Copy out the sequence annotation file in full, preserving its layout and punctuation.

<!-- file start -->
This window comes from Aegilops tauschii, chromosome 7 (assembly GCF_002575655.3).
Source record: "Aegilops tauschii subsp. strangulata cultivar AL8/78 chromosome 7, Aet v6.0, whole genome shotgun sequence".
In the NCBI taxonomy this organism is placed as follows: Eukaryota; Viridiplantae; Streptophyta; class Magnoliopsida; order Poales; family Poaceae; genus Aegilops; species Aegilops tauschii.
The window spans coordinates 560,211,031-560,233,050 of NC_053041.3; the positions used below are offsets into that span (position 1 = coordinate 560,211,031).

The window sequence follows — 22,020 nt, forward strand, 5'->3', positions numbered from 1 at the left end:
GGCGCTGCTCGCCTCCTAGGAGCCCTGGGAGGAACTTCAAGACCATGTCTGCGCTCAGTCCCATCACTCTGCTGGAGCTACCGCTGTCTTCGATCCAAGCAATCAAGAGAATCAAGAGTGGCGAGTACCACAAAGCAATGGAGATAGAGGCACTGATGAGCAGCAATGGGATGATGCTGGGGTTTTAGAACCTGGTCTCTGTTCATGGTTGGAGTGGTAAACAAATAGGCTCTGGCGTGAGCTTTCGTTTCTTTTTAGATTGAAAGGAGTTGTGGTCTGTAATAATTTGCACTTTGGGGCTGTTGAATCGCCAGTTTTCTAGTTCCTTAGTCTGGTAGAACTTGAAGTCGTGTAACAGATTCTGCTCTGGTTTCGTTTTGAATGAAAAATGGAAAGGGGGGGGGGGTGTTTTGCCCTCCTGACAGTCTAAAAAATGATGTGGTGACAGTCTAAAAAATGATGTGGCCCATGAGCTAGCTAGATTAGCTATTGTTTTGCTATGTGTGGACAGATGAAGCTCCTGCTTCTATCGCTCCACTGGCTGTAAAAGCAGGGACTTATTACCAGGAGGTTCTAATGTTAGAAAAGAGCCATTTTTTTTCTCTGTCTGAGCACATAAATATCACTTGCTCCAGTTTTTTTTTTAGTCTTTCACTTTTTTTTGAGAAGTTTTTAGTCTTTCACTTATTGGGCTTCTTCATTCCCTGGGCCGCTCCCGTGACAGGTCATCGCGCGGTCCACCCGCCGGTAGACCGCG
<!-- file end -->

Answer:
This window comes from Aegilops tauschii, chromosome 7 (assembly GCF_002575655.3).
Source record: "Aegilops tauschii subsp. strangulata cultivar AL8/78 chromosome 7, Aet v6.0, whole genome shotgun sequence".
In the NCBI taxonomy this organism is placed as follows: Eukaryota; Viridiplantae; Streptophyta; class Magnoliopsida; order Poales; family Poaceae; genus Aegilops; species Aegilops tauschii.
The window spans coordinates 560,211,031-560,233,050 of NC_053041.3; the positions used below are offsets into that span (position 1 = coordinate 560,211,031).

The window sequence follows — 22,020 nt, forward strand, 5'->3', positions numbered from 1 at the left end:
GGCGCTGCTCGCCTCCTAGGAGCCCTGGGAGGAACTTCAAGACCATGTCTGCGCTCAGTCCCATCACTCTGCTGGAGCTACCGCTGTCTTCGATCCAAGCAATCAAGAGAATCAAGAGTGGCGAGTACCACAAAGCAATGGAGATAGAGGCACTGATGAGCAGCAATGGGATGATGCTGGGGTTTTAGAACCTGGTCTCTGTTCATGGTTGGAGTGGTAAACAAATAGGCTCTGGCGTGAGCTTTCGTTTCTTTTTAGATTGAAAGGAGTTGTGGTCTGTAATAATTTGCACTTTGGGGCTGTTGAATCGCCAGTTTTCTAGTTCCTTAGTCTGGTAGAACTTGAAGTCGTGTAACAGATTCTGCTCTGGTTTCGTTTTGAATGAAAAATGGAAAGGGGGGGGGGGTGTTTTGCCCTCCTGACAGTCTAAAAAATGATGTGGTGACAGTCTAAAAAATGATGTGGCCCATGAGCTAGCTAGATTAGCTATTGTTTTGCTATGTGTGGACAGATGAAGCTCCTGCTTCTATCGCTCCACTGGCTGTAAAAGCAGGGACTTATTACCAGGAGGTTCTAATGTTAGAAAAGAGCCATTTTTTTTCTCTGTCTGAGCACATAAATATCACTTGCTCCAGTTTTTTTTTTAGTCTTTCACTTTTTTTTGAGAAGTTTTTAGTCTTTCACTTATTGGGCTTCTTCATTCCCTGGGCCGCTCCCGTGACAGGTCATCGCGCGGTCCACCCGCCGGTAGACCGCG